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Re: [SCA-JML] Re: geta

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  • Elaine Koogler
    ... It grows in the mid-Atlantic states literally like a weed. However, if you don t have one on your property, you generally have difficulty in getting one.
    Message 1 of 7 , Jul 12, 2006
      James Eckman wrote:
      > > Posted by: "Rick Howard" rhoward@... akitsukiyoshimitsu
      > >
      > > Ohayo!
      > >
      > > Several pair that I have (all made in the 1900s, I think) are paulownia,
      >
      > Seems insanely expensive from this place but good info:
      > http://www.paulowniawood.com/
      >
      > This place has it for about $5 a board foot. You might be able to get
      > blanks. Basswood probably costs the about the same...
      > http://www.sustainablelumber.com/lumber.html
      >
      > > If you "google "Empress Tree", you should be able to find several
      > nurseries that carry them. I've got several growing in my yard!
      >
      > Apparently they grow like weeds! Not many people sell it in the US for
      > local use, so you are probably better off growing it yourself. Four
      > years or so it looks like....
      >
      It grows in the mid-Atlantic states literally like a weed. However, if
      you don't have one on your property, you generally have difficulty in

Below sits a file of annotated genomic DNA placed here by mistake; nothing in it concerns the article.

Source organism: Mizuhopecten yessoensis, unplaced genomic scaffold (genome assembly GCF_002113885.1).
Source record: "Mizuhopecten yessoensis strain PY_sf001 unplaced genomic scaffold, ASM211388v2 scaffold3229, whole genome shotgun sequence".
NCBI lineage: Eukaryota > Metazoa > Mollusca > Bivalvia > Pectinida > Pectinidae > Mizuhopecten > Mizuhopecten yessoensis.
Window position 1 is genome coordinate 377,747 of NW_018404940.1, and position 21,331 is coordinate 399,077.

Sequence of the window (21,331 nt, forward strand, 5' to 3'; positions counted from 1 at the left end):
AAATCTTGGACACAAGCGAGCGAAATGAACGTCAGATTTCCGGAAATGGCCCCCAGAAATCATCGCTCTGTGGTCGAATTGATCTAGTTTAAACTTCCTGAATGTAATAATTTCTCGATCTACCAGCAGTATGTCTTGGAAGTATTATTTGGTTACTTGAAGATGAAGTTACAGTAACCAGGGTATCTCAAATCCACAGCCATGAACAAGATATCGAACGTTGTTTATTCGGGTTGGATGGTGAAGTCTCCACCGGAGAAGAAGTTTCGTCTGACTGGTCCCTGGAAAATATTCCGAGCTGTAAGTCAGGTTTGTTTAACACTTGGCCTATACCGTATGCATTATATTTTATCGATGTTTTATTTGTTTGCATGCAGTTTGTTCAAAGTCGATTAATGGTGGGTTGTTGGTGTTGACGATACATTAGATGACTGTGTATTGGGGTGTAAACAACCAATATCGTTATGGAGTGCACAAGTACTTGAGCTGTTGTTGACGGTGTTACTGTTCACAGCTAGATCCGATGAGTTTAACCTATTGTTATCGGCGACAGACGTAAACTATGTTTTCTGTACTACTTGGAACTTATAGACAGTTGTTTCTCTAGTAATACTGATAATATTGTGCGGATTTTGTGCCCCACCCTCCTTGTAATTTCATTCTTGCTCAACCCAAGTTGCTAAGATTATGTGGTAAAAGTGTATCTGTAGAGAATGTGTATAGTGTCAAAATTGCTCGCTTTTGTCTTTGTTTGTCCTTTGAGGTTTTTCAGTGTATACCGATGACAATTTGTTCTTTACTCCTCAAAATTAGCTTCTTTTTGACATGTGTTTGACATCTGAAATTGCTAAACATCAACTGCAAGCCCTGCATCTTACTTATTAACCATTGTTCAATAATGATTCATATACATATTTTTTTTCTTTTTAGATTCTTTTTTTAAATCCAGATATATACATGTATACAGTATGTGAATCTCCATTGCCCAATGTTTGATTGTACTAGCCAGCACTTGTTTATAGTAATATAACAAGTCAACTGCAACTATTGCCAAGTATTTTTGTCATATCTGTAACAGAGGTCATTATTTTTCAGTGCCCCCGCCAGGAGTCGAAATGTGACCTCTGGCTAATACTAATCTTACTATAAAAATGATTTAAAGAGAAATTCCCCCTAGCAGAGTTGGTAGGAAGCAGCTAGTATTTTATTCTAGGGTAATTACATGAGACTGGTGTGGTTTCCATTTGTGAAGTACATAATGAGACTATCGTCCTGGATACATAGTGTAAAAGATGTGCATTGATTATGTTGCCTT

getting one. None of the local nurseries carry it because it is
      considered a "trash" tree. And, though there are lots growing along the
      highway, we are fobidden by law to dig one up for transplant. However,
      you're usually ok to take the fruit in the fall...but you have to watch
      to make sure you get there before the seeds are dispersed. I found it
      easier to order a couple from a nursery...I think it was in California.
      Once planted, they do grown like weeds. We have one that's about 4
      years old and its probably 20 feet tall! It has also reseeded itself,
      so now I have little ones as well.

      IIRC, the Japanese have a custom wherein a family will plant one on the
      birth of a daughter. When she's old enough to be married, the tree is
      usually big enough to make her bridal chest from. I do know that there
      was some kind of blight on the trees in Japan and so much of the wood
      used in Japan has to be imported. There are farmers in our area who
      actually raise the trees for sale...and I've heard of one family who had
      one in their yard, came home one day to find that it had been cut down
      and hauled away. Sigh.

      Kiri
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